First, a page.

No, Meat-Eating Isn't More Sustainable Than Being Vegan. The Truth About Food Yield Study

April 23, 2018

Vegan RebuttalIn my circle of sustainable bloggers, I have recently noticed a trend toward claiming that a meat-eating or omnivorous diet is more eco-friendly than a vegan diet. This certainly piqued my interest since I have a high respect for these people who are as passionate about ethical living as I am.

The study that the critics of veganism most often cite as proof that an omnivorous diet is more sustainable than a vegan one, is “Carrying Capacity of U.S. Agricultural Land: 10 Diet Scenarios” published in Elemental Journal. The researchers looked at US agricultural land divided into cultivated cropland, perennial cropland, and grazing land, and examined how much land is needed to support 10 different diet types, ranging from vegan and lacto-ovo vegetarian to omnivorous with increasing levels of meat intake.

A vegan diet doesn’t need perennial cropland or grazing land used for animals. But the study states that a vegan diet’s “carrying capacity,” or the number of humans that can be supported by land by area mass, falls at only 5th place, while lacto-ovo vegetarian diet is the highest. So is a vegan diet really less sustainable than a lacto-ovo vegetarian or an omnivore diet?

  1. The study doesn’t state that it’s using organic, free-range, and sustainable model of livestock farming. Based upon the fact that *some* livestock farming was found to be more high-yielding than vegan farming, I assume that the omnivore diets used in the study reflects the current standard of livestock farming–the type that uses the least landmass, aka factory farming. The *ethical* comparison of carrying capacity between diets would be more legitimate if the study used pasture-raised livestock model versus vegan. 
  2. The study only uses land area as a metric for sustainability. It does not take into consideration the fact that livestock farming contributes 14.5% of all human-produced greenhouse gases, according to the Food and Agriculture Organization of the United Nations. 39% of livestock emissions is from digestive gases–yes, flatulence. Manure storage and processing is another 10%. These are outputs that are specific to livestock farming that vegan farming would avoid. (Ideal fertilizer for vegan farming would be compost from human food waste). Also consider antibiotics use and water pollution also associated specifically with animal farming.
  3. The land use examination also doesn’t bear into whether you think animals should be eaten at all. The reason I first became vegan was to not cause suffering to intelligent animals. This study only supports omnivore diet may be the more sustainable choice if you are subscribing to the idea that *most calorie production per area for the benefit of humans* is more valuable than not killing intelligent, social, and emotional living beings.
  4. According to a study published in Nature, organic farming yields anywhere from 13% to 34% less calories per landmass than conventional farming. But organic farming has obvious other benefits such as less energy used to load up the land with chemical fertilizers and less pollution. People who claim that they are ethical omnivores for sustainability reasons also adhere to an organic diet, which is paradoxical. If they prioritize land use over other metrics when measuring sustainability, why go for organic at all?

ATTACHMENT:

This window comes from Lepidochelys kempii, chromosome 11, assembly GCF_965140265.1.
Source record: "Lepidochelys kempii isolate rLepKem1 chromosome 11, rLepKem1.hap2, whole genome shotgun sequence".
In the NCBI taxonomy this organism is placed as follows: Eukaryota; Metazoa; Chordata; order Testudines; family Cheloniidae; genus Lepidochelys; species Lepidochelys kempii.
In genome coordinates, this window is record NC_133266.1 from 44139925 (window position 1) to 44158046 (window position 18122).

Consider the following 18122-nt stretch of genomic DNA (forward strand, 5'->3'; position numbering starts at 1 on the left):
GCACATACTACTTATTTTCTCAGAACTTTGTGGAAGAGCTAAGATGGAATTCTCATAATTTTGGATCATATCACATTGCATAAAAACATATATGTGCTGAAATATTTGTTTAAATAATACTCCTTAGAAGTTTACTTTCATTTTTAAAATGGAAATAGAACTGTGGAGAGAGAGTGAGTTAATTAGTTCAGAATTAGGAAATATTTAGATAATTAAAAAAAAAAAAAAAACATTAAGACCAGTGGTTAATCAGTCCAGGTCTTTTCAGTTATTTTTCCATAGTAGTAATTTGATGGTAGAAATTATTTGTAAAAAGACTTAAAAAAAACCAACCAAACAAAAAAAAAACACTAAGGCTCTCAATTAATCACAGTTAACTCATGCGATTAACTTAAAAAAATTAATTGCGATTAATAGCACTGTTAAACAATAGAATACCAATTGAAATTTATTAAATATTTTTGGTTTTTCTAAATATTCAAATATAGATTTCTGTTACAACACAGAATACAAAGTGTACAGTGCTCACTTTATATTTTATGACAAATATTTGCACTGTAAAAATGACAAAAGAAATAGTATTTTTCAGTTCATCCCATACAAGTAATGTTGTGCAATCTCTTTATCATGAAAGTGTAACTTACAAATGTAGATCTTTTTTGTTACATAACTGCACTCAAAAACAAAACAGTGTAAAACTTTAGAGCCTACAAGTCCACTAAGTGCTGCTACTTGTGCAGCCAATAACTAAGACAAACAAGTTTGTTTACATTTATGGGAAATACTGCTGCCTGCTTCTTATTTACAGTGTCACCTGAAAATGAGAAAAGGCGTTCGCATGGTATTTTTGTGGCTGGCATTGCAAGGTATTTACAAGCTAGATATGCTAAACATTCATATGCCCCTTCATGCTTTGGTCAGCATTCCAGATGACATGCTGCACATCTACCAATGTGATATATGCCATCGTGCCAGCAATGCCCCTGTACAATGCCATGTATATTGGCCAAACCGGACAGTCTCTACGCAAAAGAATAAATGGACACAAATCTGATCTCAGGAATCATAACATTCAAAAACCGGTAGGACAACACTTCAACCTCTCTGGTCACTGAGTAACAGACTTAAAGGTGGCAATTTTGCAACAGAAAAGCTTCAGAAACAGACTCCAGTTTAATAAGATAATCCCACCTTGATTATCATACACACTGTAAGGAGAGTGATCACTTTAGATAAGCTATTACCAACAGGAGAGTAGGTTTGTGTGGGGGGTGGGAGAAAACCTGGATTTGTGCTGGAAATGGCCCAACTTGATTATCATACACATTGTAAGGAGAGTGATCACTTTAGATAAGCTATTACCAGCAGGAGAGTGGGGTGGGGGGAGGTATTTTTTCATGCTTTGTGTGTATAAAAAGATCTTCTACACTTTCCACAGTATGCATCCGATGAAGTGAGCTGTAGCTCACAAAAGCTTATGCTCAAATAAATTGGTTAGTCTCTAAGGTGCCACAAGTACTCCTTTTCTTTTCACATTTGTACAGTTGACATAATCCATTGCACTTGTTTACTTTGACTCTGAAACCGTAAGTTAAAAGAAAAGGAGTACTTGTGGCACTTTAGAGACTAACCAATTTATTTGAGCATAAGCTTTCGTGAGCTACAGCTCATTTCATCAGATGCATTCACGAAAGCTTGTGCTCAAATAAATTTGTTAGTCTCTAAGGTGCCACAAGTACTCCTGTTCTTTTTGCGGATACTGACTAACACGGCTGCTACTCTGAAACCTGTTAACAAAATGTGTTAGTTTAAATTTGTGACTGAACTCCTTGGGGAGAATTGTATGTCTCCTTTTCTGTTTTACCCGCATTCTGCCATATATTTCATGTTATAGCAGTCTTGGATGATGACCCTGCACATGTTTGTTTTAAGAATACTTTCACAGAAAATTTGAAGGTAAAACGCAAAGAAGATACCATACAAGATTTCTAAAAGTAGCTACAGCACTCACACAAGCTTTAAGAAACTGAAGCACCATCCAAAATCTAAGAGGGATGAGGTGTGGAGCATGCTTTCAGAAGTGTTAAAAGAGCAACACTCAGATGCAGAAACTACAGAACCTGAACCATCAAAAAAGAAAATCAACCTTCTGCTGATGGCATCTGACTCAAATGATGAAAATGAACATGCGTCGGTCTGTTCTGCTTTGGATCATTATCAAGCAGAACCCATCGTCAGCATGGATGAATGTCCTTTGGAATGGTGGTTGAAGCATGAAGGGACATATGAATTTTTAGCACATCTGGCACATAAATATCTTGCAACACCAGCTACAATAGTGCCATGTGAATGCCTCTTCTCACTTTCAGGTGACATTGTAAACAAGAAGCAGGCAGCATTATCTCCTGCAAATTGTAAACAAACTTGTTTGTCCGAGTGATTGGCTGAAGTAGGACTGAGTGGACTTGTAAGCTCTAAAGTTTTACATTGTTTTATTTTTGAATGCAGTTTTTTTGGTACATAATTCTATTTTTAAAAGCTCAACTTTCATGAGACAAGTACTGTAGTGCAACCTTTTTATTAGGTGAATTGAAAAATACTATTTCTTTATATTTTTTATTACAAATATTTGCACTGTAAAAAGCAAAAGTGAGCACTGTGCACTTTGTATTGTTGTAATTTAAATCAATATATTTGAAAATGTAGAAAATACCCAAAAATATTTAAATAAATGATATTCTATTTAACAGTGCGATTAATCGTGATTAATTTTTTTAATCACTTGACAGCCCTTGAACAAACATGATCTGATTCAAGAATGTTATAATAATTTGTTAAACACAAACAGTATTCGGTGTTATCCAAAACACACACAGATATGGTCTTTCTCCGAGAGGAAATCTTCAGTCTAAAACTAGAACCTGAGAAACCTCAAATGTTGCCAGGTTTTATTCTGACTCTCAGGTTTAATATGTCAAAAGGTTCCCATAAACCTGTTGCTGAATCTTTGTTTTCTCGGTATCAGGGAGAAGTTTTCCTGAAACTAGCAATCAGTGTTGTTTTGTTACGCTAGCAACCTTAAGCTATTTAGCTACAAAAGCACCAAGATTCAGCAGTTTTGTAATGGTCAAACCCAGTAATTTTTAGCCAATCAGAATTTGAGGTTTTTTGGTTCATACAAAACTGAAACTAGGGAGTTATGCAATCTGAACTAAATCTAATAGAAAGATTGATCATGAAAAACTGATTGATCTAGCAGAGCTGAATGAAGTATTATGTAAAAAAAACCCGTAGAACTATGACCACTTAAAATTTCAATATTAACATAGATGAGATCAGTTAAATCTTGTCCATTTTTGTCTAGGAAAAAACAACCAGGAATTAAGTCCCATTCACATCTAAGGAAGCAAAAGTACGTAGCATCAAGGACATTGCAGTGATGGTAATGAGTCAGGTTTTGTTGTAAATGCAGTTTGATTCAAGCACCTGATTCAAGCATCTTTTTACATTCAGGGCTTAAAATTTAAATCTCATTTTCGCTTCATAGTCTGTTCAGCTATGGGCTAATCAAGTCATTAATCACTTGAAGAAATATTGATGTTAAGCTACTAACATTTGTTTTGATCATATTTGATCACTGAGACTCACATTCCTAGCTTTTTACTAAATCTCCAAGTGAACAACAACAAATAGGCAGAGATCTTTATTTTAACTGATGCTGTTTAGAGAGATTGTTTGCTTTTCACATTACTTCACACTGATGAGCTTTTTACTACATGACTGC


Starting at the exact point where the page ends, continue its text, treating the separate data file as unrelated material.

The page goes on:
On a more macro-level, I have found “ethical omnivore” contingent also criticize vegans in following ways.

  1. “Vegan food is wrapped in plastic”–as a practicing vegan of 11 years, I haven’t discovered that a vegan diet necessitates more plastic consumption than a meat-eating one. Environmentally-conscious vegans already choose less packaged and less processed options: I, for one, make every grocery choice with an awareness of packaging, and 90% of what I buy isn’t packaged at all. Also, let’s be real, a greater percentage of vegans are environmentally-conscious than the percentage of omnivores. So throw stones somewhere else!
  2. “Vegans don’t take into account the indigenous communities / the fact that not everyone can be vegan”–far be it from claiming everyone should be Whole Foods vegans to save the world. Vegans are nuanced people–because they’re, like, people! I fully understand that in many different cultures in the world, raising–and yes, eating–animals is an ethical and sustainable choice–far more perhaps than my urban, developed world-style of vegan living. However, I still believe that for developed world dwellers such as myself who don’t raise their own food, vegan living is the most ethical and sustainable choice.

Sustainability is obviously a very complex problem; it’s something that requires many scientific metrics, plus ethical and philosophical questions both objective and subjective. I have noticed that the most vociferous critics of vegans are those who have tried a vegan diet and stepped away from it–but not because they were disillusioned with the environment-destroying effects of veganism, but because they found it “abstemious,” “restrictive,” or incompatible with their bodies. If that’s the reason they abandon veganism, I think there should be a clear admission rather than finding other faults with veganism that are not holistically supported. Conflating your health/emotional reasons for abandoning veganism with ecological reasons after the fact, isn’t quite fair, is it?

What are your thoughts on this land use study? Or veganism & sustainability in general?



Photo: Stijn te Strake on Unsplash

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Juhea is the founder and editor of Peaceful Dumpling and the author of bestselling novel Beasts of a Little Land. Follow Juhea on Instagram @peacefuldumpling, @juhea_writes and Pinterest.


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